fields do
      field :current_user_post_count, Post, "count of Posts the current_user has for this model",
        lookup: lambda { |models| 
          lookup = Post.where(subject_id: models.map(&:id)
            .where(user_id: current_user.id)
            .group_by { |post| post.subject_id } 
    
          lookup
         },
         lookup_fetch: lambda { |lookup, model| lookup[model.id] }
    end
  • conditionals - Conditionals are named questions that can be used to restrict which fields are returned. The conditionals block has two available methods, request and model. The request conditionals run once for the entire set of presented models, while model ones run once per model. Use request conditionals to check and then cache things like permissions checks that do not change between models, and use model conditionals to ask questions of specific models. The optional documentation string is used in API doc generation.

    conditionals do
      model   :title_is_hello,
              lambda { |model| model.title == 'hello' },
              'visible when the title is hello'
    
      request :user_is_bob,
              lambda { current_user == 'bob' }, # Assuming some sort of `helper` that provides `current_user`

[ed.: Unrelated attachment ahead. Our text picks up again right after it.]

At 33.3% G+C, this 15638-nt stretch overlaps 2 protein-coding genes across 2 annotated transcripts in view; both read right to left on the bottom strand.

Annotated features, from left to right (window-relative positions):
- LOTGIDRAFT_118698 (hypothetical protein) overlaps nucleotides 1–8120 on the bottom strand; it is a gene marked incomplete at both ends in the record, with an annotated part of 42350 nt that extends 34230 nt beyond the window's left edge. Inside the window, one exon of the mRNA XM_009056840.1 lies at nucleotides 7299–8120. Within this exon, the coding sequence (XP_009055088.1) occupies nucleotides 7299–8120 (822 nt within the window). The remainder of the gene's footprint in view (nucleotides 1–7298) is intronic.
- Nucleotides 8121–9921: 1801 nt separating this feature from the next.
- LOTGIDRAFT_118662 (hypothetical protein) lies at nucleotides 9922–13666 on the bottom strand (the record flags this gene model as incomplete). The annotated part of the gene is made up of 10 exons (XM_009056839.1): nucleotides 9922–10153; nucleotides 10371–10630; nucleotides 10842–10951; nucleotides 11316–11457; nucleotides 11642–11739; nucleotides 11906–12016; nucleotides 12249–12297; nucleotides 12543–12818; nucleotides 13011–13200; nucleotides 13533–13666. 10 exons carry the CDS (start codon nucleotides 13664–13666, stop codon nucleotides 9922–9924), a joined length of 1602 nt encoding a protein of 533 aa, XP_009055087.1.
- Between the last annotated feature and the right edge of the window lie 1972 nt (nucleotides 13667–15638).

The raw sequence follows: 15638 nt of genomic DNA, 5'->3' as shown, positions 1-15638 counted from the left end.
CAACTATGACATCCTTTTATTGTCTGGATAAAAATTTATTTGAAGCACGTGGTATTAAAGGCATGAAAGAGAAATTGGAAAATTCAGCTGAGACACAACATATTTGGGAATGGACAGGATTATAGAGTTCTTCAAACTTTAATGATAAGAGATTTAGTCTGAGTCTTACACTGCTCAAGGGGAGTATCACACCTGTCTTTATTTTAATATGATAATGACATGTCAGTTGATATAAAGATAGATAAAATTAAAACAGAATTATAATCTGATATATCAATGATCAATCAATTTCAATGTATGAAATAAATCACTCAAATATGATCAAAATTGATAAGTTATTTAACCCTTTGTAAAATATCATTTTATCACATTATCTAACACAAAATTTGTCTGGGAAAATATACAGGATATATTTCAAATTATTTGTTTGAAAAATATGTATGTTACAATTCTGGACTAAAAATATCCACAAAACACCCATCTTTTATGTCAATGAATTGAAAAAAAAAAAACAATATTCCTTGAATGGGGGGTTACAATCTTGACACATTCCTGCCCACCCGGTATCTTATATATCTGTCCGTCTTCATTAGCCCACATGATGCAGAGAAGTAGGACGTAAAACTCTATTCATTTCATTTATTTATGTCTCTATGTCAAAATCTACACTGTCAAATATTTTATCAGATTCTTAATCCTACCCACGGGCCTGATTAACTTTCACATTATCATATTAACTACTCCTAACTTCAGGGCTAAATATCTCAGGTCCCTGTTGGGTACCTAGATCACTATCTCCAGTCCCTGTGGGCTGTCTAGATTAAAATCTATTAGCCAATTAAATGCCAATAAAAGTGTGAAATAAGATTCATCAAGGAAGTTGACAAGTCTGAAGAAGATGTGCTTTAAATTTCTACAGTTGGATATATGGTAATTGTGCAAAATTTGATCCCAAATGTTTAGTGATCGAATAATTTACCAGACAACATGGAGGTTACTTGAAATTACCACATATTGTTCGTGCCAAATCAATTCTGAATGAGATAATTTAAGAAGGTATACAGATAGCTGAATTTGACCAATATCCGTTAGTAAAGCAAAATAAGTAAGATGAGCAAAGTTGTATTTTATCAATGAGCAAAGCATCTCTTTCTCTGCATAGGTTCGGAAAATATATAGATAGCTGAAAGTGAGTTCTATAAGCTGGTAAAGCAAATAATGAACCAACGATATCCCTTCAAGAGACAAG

'visible only to bob'
    end
    
    fields do
      field :hello_title, :string, 'the title, when it is exactly the word "hello"',
            dynamic: lambda { |model| model.title + " is the title" },
            if: :title_is_hello
    
      field :secret, :string, "a secret, via the secret_info model method, only visible to bob and when the model's title is hello",
            via: :secret_info,
            if: [:user_is_bob, :title_is_hello]
    
      with_options if: :user_is_bob do
        field :bob_title, :string, 'another name for the title, only visible to Bob',
              via: :title
      end
    end

A note on Rails 4 Style Scopes

In Rails 3 it was acceptable to write scopes like this: scope :popular, where(:popular => true). This was deprecated in Rails 4 in preference of scopes that include a callable object: scope :popular, lambda { where(:popular) => true }.

If your scope does not take any parameters, this can cause a problem with Brainstem if you use a filter that delegates to that scope in your presenter. (e.g., filter :popular). The preferable way to handle this is to write a Brainstem scope that delegates to your model scope:

filter :popular { |scope| scope.popular }

Contributing

  1. Fork Brainstem or Brainstem.js
  2. Create your feature branch (git checkout -b my-new-feature)
  3. Commit your changes (git commit -am 'Added some feature')
  4. Push to the branch (git push origin my-new-feature)
  5. Create new Pull Request (git pull-request)

License

Brainstem and Brainstem.js were created by Mavenlink, Inc. and are available under the MIT License.